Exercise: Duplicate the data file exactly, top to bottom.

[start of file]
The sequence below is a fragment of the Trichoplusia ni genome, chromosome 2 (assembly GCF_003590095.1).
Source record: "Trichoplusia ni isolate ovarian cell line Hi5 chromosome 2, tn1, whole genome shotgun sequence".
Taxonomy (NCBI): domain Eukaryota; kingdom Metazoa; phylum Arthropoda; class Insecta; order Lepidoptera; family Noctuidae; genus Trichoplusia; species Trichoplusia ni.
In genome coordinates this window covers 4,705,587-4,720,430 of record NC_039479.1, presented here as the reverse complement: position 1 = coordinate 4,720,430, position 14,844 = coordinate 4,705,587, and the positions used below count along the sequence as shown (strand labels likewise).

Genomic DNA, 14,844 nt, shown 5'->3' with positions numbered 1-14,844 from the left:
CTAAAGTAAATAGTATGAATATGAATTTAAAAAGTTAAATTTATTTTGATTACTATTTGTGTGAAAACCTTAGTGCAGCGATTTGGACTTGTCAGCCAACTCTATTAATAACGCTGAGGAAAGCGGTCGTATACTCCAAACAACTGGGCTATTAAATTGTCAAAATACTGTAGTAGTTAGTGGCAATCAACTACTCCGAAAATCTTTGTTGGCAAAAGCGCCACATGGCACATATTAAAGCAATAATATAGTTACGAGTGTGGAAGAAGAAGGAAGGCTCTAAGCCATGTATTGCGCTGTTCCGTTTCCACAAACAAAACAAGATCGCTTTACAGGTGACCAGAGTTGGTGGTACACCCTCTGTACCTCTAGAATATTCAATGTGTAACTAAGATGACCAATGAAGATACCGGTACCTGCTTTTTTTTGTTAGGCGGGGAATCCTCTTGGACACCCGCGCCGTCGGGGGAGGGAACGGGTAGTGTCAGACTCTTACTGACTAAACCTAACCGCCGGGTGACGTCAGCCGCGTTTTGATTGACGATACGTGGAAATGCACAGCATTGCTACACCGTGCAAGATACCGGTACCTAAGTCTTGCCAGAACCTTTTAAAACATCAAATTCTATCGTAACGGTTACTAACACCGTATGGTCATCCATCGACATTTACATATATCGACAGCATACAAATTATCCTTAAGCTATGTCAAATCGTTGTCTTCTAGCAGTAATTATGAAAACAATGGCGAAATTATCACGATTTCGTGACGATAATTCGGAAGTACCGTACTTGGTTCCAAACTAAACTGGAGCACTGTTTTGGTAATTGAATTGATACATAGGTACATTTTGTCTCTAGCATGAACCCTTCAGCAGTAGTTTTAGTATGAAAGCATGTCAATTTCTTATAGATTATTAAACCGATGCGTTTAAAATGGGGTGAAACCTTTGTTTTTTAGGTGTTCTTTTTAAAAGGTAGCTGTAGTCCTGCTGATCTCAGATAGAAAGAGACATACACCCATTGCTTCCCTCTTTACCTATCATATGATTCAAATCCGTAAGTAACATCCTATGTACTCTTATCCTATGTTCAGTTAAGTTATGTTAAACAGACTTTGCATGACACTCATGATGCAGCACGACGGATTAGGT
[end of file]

The sequence below is a fragment of the Trichoplusia ni genome, chromosome 2 (assembly GCF_003590095.1).
Source record: "Trichoplusia ni isolate ovarian cell line Hi5 chromosome 2, tn1, whole genome shotgun sequence".
Taxonomy (NCBI): domain Eukaryota; kingdom Metazoa; phylum Arthropoda; class Insecta; order Lepidoptera; family Noctuidae; genus Trichoplusia; species Trichoplusia ni.
In genome coordinates this window covers 4,705,587-4,720,430 of record NC_039479.1, presented here as the reverse complement: position 1 = coordinate 4,720,430, position 14,844 = coordinate 4,705,587, and the positions used below count along the sequence as shown (strand labels likewise).

Genomic DNA, 14,844 nt, shown 5'->3' with positions numbered 1-14,844 from the left:
CTAAAGTAAATAGTATGAATATGAATTTAAAAAGTTAAATTTATTTTGATTACTATTTGTGTGAAAACCTTAGTGCAGCGATTTGGACTTGTCAGCCAACTCTATTAATAACGCTGAGGAAAGCGGTCGTATACTCCAAACAACTGGGCTATTAAATTGTCAAAATACTGTAGTAGTTAGTGGCAATCAACTACTCCGAAAATCTTTGTTGGCAAAAGCGCCACATGGCACATATTAAAGCAATAATATAGTTACGAGTGTGGAAGAAGAAGGAAGGCTCTAAGCCATGTATTGCGCTGTTCCGTTTCCACAAACAAAACAAGATCGCTTTACAGGTGACCAGAGTTGGTGGTACACCCTCTGTACCTCTAGAATATTCAATGTGTAACTAAGATGACCAATGAAGATACCGGTACCTGCTTTTTTTTGTTAGGCGGGGAATCCTCTTGGACACCCGCGCCGTCGGGGGAGGGAACGGGTAGTGTCAGACTCTTACTGACTAAACCTAACCGCCGGGTGACGTCAGCCGCGTTTTGATTGACGATACGTGGAAATGCACAGCATTGCTACACCGTGCAAGATACCGGTACCTAAGTCTTGCCAGAACCTTTTAAAACATCAAATTCTATCGTAACGGTTACTAACACCGTATGGTCATCCATCGACATTTACATATATCGACAGCATACAAATTATCCTTAAGCTATGTCAAATCGTTGTCTTCTAGCAGTAATTATGAAAACAATGGCGAAATTATCACGATTTCGTGACGATAATTCGGAAGTACCGTACTTGGTTCCAAACTAAACTGGAGCACTGTTTTGGTAATTGAATTGATACATAGGTACATTTTGTCTCTAGCATGAACCCTTCAGCAGTAGTTTTAGTATGAAAGCATGTCAATTTCTTATAGATTATTAAACCGATGCGTTTAAAATGGGGTGAAACCTTTGTTTTTTAGGTGTTCTTTTTAAAAGGTAGCTGTAGTCCTGCTGATCTCAGATAGAAAGAGACATACACCCATTGCTTCCCTCTTTACCTATCATATGATTCAAATCCGTAAGTAACATCCTATGTACTCTTATCCTATGTTCAGTTAAGTTATGTTAAACAGACTTTGCATGACACTCATGATGCAGCACGACGGATTAGGT